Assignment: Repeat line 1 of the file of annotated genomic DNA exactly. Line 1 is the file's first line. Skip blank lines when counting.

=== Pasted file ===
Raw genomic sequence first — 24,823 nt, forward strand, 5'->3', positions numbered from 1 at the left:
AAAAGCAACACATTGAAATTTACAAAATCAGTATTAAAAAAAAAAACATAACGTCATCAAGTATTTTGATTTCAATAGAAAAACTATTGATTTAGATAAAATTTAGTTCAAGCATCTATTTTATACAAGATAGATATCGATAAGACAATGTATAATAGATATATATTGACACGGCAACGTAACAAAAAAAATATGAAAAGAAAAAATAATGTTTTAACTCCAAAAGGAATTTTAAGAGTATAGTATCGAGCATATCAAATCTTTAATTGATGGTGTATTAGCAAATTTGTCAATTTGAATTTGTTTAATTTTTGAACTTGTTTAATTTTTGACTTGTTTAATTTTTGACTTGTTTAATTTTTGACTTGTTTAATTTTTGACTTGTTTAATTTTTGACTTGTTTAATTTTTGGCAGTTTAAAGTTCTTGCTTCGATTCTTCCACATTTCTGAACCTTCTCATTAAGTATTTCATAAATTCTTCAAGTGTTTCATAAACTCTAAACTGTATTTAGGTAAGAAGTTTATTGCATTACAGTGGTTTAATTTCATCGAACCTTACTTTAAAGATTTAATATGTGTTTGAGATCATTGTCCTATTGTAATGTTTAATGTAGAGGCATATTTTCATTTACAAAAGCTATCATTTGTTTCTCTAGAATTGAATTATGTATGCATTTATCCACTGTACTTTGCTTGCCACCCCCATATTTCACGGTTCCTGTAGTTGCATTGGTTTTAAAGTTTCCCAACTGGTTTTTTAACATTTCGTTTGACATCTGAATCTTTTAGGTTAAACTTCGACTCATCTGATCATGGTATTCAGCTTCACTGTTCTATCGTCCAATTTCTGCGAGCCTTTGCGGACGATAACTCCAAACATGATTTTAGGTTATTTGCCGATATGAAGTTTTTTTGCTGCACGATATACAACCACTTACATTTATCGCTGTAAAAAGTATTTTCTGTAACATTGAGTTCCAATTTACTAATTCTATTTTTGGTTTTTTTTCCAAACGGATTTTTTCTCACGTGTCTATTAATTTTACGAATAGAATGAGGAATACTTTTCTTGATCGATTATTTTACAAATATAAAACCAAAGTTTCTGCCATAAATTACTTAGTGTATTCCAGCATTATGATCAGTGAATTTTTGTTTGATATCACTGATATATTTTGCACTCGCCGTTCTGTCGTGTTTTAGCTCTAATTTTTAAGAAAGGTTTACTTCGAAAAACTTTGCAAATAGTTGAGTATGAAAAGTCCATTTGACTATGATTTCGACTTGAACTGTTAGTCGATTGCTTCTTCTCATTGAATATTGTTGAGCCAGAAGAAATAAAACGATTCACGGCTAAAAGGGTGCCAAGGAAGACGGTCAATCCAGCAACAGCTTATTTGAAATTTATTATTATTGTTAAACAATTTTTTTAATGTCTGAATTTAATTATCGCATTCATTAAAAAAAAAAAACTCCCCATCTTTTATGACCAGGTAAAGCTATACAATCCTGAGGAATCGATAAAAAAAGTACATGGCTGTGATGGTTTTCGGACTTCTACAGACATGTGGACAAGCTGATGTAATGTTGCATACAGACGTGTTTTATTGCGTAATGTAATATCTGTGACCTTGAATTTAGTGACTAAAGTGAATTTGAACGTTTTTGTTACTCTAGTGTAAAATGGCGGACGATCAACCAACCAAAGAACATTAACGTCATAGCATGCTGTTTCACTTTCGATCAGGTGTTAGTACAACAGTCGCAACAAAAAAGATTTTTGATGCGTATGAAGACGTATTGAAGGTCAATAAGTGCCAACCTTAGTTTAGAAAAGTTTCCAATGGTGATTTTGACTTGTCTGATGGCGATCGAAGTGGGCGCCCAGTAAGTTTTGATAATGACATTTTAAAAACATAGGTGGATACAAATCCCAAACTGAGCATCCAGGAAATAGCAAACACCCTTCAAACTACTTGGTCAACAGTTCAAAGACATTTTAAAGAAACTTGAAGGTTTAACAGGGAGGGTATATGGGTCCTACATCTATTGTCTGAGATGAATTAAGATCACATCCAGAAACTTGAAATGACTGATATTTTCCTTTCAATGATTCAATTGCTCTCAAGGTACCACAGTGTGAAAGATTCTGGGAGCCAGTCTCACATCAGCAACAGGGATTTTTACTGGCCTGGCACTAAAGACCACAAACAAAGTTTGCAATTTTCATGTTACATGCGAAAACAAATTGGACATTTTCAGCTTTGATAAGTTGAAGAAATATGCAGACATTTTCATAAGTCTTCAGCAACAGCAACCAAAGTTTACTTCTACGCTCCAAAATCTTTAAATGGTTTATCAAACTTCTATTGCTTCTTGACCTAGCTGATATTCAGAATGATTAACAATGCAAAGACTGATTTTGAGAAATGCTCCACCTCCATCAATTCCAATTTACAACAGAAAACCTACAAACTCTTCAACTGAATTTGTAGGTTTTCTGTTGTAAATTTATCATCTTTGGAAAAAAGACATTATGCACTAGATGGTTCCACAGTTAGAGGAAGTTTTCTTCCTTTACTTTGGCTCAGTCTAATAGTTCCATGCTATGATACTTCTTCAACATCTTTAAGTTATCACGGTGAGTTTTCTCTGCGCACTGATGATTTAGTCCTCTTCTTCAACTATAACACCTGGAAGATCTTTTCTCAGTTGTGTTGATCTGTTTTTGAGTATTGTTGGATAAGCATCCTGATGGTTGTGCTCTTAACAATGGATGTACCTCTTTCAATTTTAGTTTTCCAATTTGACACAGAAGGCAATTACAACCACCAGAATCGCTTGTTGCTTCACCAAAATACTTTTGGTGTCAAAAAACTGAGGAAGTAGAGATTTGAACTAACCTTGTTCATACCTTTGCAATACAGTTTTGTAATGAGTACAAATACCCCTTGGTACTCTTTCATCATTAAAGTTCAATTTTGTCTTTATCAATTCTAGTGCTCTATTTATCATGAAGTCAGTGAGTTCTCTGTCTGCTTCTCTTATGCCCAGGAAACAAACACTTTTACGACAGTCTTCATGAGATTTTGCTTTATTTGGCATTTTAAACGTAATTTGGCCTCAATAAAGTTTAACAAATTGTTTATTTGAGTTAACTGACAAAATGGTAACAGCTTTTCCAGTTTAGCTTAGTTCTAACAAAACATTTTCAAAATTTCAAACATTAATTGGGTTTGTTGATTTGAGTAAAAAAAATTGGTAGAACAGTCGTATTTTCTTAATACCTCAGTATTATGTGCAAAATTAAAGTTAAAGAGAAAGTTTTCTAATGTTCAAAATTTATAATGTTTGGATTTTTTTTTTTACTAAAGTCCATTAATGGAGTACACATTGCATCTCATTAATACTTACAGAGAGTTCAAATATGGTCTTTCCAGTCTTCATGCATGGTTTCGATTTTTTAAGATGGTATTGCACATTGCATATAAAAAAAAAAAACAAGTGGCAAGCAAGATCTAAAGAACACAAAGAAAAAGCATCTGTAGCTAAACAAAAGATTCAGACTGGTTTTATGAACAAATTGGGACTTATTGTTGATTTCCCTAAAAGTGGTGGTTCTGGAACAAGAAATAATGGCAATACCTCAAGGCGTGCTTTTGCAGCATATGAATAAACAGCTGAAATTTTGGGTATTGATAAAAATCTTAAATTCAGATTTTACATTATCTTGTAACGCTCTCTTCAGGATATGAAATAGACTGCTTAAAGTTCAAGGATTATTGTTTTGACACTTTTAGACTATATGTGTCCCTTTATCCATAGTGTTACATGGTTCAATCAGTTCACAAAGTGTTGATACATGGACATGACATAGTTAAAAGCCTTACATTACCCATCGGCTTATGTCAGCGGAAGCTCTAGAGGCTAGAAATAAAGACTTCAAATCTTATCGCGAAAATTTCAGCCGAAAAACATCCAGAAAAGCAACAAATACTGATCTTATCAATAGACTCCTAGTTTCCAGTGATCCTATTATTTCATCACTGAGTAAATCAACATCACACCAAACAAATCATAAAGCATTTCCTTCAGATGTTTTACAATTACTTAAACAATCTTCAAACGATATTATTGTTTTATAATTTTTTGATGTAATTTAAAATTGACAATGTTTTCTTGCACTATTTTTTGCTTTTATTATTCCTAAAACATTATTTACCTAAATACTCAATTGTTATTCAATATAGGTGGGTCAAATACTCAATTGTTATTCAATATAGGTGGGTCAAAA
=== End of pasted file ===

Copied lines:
Raw genomic sequence first — 24,823 nt, forward strand, 5'->3', positions numbered from 1 at the left: